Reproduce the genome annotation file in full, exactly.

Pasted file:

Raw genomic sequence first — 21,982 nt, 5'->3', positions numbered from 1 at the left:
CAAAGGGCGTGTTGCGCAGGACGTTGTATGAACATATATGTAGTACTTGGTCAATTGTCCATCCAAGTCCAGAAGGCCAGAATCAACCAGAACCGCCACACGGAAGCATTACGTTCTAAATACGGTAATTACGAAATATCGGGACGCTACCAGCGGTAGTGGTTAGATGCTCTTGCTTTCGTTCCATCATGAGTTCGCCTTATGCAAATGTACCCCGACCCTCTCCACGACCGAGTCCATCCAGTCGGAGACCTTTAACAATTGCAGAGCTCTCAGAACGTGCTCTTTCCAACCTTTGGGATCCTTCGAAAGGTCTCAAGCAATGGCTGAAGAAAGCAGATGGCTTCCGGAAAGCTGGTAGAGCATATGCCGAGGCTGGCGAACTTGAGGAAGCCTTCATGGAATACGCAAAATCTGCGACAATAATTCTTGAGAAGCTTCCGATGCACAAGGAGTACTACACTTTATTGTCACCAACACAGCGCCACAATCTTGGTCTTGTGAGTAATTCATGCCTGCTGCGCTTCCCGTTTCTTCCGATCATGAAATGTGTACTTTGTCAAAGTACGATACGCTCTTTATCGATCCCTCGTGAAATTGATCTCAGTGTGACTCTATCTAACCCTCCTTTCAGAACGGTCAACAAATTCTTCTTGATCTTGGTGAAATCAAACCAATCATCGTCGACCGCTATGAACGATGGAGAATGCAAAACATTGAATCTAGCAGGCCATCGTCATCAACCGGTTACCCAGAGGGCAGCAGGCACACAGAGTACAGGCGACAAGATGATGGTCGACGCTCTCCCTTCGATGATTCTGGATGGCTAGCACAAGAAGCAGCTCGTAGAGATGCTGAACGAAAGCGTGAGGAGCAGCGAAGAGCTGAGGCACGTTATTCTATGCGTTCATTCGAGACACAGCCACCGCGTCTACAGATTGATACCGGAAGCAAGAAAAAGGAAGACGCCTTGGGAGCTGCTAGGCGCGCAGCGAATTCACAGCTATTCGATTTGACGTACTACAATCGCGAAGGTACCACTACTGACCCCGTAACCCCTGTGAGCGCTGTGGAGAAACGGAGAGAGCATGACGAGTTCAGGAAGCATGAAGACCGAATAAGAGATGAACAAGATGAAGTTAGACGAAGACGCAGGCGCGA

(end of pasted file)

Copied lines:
Raw genomic sequence first — 21,982 nt, 5'->3', positions numbered from 1 at the left:
CAAAGGGCGTGTTGCGCAGGACGTTGTATGAACATATATGTAGTACTTGGTCAATTGTCCATCCAAGTCCAGAAGGCCAGAATCAACCAGAACCGCCACACGGAAGCATTACGTTCTAAATACGGTAATTACGAAATATCGGGACGCTACCAGCGGTAGTGGTTAGATGCTCTTGCTTTCGTTCCATCATGAGTTCGCCTTATGCAAATGTACCCCGACCCTCTCCACGACCGAGTCCATCCAGTCGGAGACCTTTAACAATTGCAGAGCTCTCAGAACGTGCTCTTTCCAACCTTTGGGATCCTTCGAAAGGTCTCAAGCAATGGCTGAAGAAAGCAGATGGCTTCCGGAAAGCTGGTAGAGCATATGCCGAGGCTGGCGAACTTGAGGAAGCCTTCATGGAATACGCAAAATCTGCGACAATAATTCTTGAGAAGCTTCCGATGCACAAGGAGTACTACACTTTATTGTCACCAACACAGCGCCACAATCTTGGTCTTGTGAGTAATTCATGCCTGCTGCGCTTCCCGTTTCTTCCGATCATGAAATGTGTACTTTGTCAAAGTACGATACGCTCTTTATCGATCCCTCGTGAAATTGATCTCAGTGTGACTCTATCTAACCCTCCTTTCAGAACGGTCAACAAATTCTTCTTGATCTTGGTGAAATCAAACCAATCATCGTCGACCGCTATGAACGATGGAGAATGCAAAACATTGAATCTAGCAGGCCATCGTCATCAACCGGTTACCCAGAGGGCAGCAGGCACACAGAGTACAGGCGACAAGATGATGGTCGACGCTCTCCCTTCGATGATTCTGGATGGCTAGCACAAGAAGCAGCTCGTAGAGATGCTGAACGAAAGCGTGAGGAGCAGCGAAGAGCTGAGGCACGTTATTCTATGCGTTCATTCGAGACACAGCCACCGCGTCTACAGATTGATACCGGAAGCAAGAAAAAGGAAGACGCCTTGGGAGCTGCTAGGCGCGCAGCGAATTCACAGCTATTCGATTTGACGTACTACAATCGCGAAGGTACCACTACTGACCCCGTAACCCCTGTGAGCGCTGTGGAGAAACGGAGAGAGCATGACGAGTTCAGGAAGCATGAAGACCGAATAAGAGATGAACAAGATGAAGTTAGACGAAGACGCAGGCGCGA